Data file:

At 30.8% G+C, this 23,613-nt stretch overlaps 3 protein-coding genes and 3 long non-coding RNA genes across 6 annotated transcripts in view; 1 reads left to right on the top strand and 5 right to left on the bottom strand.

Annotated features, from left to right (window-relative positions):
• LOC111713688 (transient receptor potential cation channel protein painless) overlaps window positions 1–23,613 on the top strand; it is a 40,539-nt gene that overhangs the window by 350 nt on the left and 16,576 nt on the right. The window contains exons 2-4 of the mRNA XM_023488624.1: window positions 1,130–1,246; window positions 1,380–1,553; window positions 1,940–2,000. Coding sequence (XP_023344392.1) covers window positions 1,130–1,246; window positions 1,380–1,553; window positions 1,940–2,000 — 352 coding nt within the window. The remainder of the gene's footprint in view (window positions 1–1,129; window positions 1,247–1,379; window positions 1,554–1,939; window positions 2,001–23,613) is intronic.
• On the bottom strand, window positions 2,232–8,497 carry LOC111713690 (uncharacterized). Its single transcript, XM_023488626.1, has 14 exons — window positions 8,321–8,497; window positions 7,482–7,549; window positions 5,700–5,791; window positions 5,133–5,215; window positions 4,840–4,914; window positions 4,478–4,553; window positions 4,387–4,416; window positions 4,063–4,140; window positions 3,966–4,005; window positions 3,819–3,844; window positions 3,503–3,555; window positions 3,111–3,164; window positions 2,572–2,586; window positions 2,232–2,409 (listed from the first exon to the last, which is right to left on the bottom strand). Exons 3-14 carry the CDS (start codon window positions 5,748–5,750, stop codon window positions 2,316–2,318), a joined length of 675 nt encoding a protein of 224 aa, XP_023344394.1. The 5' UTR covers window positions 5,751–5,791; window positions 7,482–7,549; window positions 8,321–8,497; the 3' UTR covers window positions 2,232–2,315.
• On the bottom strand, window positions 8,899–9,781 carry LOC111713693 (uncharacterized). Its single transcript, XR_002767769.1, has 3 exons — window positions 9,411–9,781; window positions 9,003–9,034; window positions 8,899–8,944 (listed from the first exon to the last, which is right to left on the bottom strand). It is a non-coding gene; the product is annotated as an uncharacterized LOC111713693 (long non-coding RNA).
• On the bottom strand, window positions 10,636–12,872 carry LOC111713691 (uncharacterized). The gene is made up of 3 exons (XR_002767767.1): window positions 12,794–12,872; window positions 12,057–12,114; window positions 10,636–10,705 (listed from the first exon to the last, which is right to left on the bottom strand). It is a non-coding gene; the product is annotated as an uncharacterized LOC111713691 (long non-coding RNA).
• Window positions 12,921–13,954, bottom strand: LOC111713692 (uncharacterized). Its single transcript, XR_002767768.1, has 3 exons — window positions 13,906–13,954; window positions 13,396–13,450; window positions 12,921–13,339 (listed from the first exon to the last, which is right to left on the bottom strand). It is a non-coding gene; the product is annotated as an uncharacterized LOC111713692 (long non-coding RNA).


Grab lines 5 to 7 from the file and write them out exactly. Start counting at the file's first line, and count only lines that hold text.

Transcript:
• On the bottom strand, window positions 8,899–9,781 carry LOC111713693 (uncharacterized). Its single transcript, XR_002767769.1, has 3 exons — window positions 9,411–9,781; window positions 9,003–9,034; window positions 8,899–8,944 (listed from the first exon to the last, which is right to left on the bottom strand). It is a non-coding gene; the product is annotated as an uncharacterized LOC111713693 (long non-coding RNA).
• On the bottom strand, window positions 10,636–12,872 carry LOC111713691 (uncharacterized). The gene is made up of 3 exons (XR_002767767.1): window positions 12,794–12,872; window positions 12,057–12,114; window positions 10,636–10,705 (listed from the first exon to the last, which is right to left on the bottom strand). It is a non-coding gene; the product is annotated as an uncharacterized LOC111713691 (long non-coding RNA).
• Window positions 12,921–13,954, bottom strand: LOC111713692 (uncharacterized). Its single transcript, XR_002767768.1, has 3 exons — window positions 13,906–13,954; window positions 13,396–13,450; window positions 12,921–13,339 (listed from the first exon to the last, which is right to left on the bottom strand). It is a non-coding gene; the product is annotated as an uncharacterized LOC111713692 (long non-coding RNA).